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The Problems Faced by Teenager in Joint Family

Teenagers in a joint family where a new adult has entered the scene are in for more problems than a child who is normalized to a new authority figure at an early age. However, there is a misconception that states such teenagers are at a disadvantage, and I contend that it is false.

Generalization is impossible in this case

It is possible to create some very good generalizations that hold up in most occasions. For example, if you are a woman then you are likely to be attracted to a man. This is a generalization but it is one that stands up most of the time. In the case of teens having trouble with a new step parent, the problem is too complex for a suitable generalization.

There are too many in ingredients in the tub to accurately figure out what is going to go right or wrong. Now, that does not mean you cannot sometimes tell. For example, if the mother cheats and takes a new lover, then the teen is likely to resent her if he or she has to live with the mother. You can usually tell that in that situation there are going to be problems. But, in many cases there are just too many variables such as how the new step parent may be a great person, or how the absent parent may push the teen closer to his or her still-present parent and his or her lover.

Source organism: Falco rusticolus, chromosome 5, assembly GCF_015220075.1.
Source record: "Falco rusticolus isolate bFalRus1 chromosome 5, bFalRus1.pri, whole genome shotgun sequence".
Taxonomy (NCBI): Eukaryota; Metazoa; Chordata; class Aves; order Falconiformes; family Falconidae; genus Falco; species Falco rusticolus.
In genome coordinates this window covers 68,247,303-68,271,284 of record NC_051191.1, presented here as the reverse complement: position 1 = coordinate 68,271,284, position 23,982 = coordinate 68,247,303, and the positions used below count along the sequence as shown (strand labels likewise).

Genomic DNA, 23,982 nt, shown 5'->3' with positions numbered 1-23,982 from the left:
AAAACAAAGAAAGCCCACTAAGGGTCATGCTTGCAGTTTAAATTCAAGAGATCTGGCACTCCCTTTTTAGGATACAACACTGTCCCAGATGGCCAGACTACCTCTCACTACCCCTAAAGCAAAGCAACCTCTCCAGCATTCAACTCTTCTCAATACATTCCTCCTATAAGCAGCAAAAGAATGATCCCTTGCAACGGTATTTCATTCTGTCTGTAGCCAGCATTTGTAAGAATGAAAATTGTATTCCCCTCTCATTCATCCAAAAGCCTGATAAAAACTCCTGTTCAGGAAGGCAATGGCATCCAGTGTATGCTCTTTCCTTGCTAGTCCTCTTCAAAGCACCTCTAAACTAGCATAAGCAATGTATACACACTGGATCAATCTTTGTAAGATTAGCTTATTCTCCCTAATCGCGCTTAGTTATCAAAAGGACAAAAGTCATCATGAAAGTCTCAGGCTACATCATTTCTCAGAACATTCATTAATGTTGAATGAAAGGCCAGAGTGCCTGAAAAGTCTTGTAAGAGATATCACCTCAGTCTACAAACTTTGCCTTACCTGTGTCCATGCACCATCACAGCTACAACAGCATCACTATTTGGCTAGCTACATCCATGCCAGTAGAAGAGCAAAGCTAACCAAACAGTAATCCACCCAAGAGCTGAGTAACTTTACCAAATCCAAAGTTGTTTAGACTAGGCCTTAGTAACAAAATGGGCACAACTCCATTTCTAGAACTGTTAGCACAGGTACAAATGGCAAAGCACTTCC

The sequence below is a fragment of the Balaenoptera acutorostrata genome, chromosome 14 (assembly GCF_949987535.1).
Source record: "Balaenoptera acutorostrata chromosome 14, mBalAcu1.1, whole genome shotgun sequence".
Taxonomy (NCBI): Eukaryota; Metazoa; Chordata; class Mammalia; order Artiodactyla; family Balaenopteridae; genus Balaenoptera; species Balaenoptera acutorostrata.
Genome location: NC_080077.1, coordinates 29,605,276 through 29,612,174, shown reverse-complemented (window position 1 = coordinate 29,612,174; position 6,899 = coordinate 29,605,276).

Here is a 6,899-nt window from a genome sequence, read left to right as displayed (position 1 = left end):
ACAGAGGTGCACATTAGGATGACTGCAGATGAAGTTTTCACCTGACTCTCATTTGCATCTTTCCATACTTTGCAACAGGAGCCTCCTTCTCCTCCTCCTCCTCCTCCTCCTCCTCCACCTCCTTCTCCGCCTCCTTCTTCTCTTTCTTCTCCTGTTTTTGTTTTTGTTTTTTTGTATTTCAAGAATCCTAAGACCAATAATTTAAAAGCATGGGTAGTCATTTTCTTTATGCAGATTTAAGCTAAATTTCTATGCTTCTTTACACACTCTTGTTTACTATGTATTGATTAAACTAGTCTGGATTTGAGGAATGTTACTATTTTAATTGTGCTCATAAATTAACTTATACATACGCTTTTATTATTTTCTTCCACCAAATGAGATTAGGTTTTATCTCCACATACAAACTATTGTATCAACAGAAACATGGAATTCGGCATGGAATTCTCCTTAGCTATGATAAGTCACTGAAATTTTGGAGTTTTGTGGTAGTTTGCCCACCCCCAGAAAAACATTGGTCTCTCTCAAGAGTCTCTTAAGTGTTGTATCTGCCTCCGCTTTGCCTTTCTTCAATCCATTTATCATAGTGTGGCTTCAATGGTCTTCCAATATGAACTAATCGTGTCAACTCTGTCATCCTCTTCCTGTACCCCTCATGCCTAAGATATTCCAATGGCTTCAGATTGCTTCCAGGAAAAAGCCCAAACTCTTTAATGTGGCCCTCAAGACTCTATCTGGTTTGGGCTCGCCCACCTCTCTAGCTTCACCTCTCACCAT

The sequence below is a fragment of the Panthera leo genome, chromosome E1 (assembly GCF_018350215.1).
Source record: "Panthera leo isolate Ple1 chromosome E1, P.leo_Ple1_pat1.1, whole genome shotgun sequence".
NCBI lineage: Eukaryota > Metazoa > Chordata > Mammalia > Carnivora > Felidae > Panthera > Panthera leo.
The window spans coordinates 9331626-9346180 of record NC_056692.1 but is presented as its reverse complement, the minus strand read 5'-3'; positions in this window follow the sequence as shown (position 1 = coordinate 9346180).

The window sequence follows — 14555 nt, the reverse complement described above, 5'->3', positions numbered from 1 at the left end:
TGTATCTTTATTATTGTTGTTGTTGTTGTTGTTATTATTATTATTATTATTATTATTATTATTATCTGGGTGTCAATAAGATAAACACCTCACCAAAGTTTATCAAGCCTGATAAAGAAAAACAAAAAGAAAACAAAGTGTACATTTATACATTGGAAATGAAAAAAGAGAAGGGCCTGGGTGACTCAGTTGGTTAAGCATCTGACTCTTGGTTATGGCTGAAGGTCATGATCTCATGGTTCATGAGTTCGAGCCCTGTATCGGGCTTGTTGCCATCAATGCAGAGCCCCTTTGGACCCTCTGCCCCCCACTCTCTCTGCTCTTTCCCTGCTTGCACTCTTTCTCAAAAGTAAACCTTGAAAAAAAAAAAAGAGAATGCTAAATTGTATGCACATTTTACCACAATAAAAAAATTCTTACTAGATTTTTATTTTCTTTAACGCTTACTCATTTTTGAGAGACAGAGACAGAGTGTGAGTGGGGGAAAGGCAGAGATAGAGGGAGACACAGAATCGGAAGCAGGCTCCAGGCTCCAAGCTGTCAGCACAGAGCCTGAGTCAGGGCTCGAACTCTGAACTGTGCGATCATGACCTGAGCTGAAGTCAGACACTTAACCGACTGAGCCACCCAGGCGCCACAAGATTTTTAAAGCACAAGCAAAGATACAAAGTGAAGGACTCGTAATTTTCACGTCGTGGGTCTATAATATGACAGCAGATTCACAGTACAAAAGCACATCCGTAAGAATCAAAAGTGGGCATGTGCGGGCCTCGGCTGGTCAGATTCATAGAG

Seeing one parent in love again is healthy

An unhealthy relationship has a very bad effect on the teen. To see one or both of the parents happy again is usually enough to have a teen support a new relationship and accept a new authority figure.

We are pack animals and are built for this stuff

It is not as if it is against our nature to accept new people in to our group. We are not hamsters; we are pack animals and easily accept new people into our groups if the leader says it is okay. The leader or authority figure in most families is the parent, which is why a new step parent is not predetermined to have a negative effect on the teen.

A bad dad is worse than no dad

This is true of mothers, but in western society it tends to be the father that is in the wrong. Sadly, this is why fathers have such a hard time getting custody of their kids–it’s because other fathers have spoilt it for them. Nevertheless, a poor parent who is replaced by no parent is still a good thing, so even replacing that poor parent with a not-so-poor parent figure is not a bad thing.


There are just too many arguments suggesting that the insertion of new step parent will not have a predictable effect (be it good or bad). There is just the fact that the situation is too complex and there are too many variables to say that a teen will have problems if a new step parent enters the scene.

Contributors Bio

Contributor photo Lona Glenn
Los Angeles
Lona graduated from Los Angeles City College. While being a lecturer in several high school institutions Lona founded an online educational project Tutorsclass.Read more
Contributor photo Maria Castle
Davis, CA
I studied education and currently work as a tutor for school-age children. I've worked as a volunteer in many different international social projects and as a camp counselor every summer.Read more

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